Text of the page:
They rock: Students update Horticulture Center garden
Looking at the bright yellow fist-sized blooms of marigolds, Katie Robinson said she was happy. Happy? She was in the second week of classes kneeling in the dirt, in the middle of a heat wave. But the senior horticulture major was right where she wanted to be.
During a three-hour class, she and her classmates worked on separate areas to renovate the “Rock and Roll garden” at the Illinois State University Horticulture Center, removing rock, weeding, and planting. As the end of class neared, the garden wasn’t quite finished. Instructor and Center Coordinator Jessica Chambers ’93 offered extra credit if they’d stick around another hour, but she didn’t have to. They wanted to finish.
“It just feels good to be out here,” Robinson said. “I worked at a garden center over the summer and we sold a lot. I feel like people are rediscovering what matters.”
Every week the horticulture students do something different in their herbaceous plant material class, but this was the biggest project of the semester. The 23-acre Horticulture Center on Raab Road is an outdoor classroom, offering students the chance to work with native and unusual plants.
“Having them touch and hold all the plants is the best way to learn,” Chambers said. “In ’93 when I graduated, there was no dedicated outdoor lab. Now you get to get your hands dirty and design and plant.”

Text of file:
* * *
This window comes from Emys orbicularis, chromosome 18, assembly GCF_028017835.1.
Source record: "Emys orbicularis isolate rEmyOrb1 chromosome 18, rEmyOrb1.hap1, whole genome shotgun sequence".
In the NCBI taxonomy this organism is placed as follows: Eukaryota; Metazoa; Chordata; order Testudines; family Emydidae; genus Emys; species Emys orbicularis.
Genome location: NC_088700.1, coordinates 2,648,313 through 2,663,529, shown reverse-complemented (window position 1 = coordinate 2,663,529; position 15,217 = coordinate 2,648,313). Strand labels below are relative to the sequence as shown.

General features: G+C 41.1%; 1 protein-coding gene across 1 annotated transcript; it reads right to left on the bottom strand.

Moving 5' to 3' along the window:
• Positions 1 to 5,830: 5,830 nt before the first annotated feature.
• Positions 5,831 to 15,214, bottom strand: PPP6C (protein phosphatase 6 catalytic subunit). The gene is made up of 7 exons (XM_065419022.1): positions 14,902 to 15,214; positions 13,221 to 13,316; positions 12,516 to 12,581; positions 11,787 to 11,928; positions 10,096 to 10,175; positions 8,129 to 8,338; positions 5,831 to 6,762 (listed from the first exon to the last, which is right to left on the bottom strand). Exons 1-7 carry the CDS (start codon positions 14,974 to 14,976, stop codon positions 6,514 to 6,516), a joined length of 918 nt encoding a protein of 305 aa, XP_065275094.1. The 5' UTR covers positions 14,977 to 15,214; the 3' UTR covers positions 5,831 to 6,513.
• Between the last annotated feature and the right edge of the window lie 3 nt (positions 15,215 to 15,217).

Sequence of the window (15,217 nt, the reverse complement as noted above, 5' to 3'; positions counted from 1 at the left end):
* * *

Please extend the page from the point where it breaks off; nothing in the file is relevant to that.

When the Rock and Roll garden was created years ago, with donated musical instruments hanging from the gateway, students suggested a couple of names from popular rock bands, including The Smashing Pumpkins and Red Hot Chili Peppers.
“I said, ‘No, that’s a bad idea, no smashing pumpkins,’” Chambers said, laughing while noting they grow pumpkins at the center.
Christian Ekhoff, a senior horticulture major, was planting drumstick alliums in a hollowed-out drum.
“Hopefully it will look like drumsticks,” he said. “This is the first time I’ve ever worked with these types of plants. I learn a lot better working with my hands. Being out here helps a lot.”
Jaylen Janes, a junior, was scooping mulch out of a wheelbarrow, spreading it around delicate moss roses.
“This is my only in-person class,” she said. “I’d much rather be out here with my hands in the dirt. We got to be creative. We were assigned a space and told to go at it. This is fun.”
Robinson has three labs this semester, from soils to plants, and feels fortunate to be working in nature.
“When everything else crumbles away, this is what’s still here,” she said.
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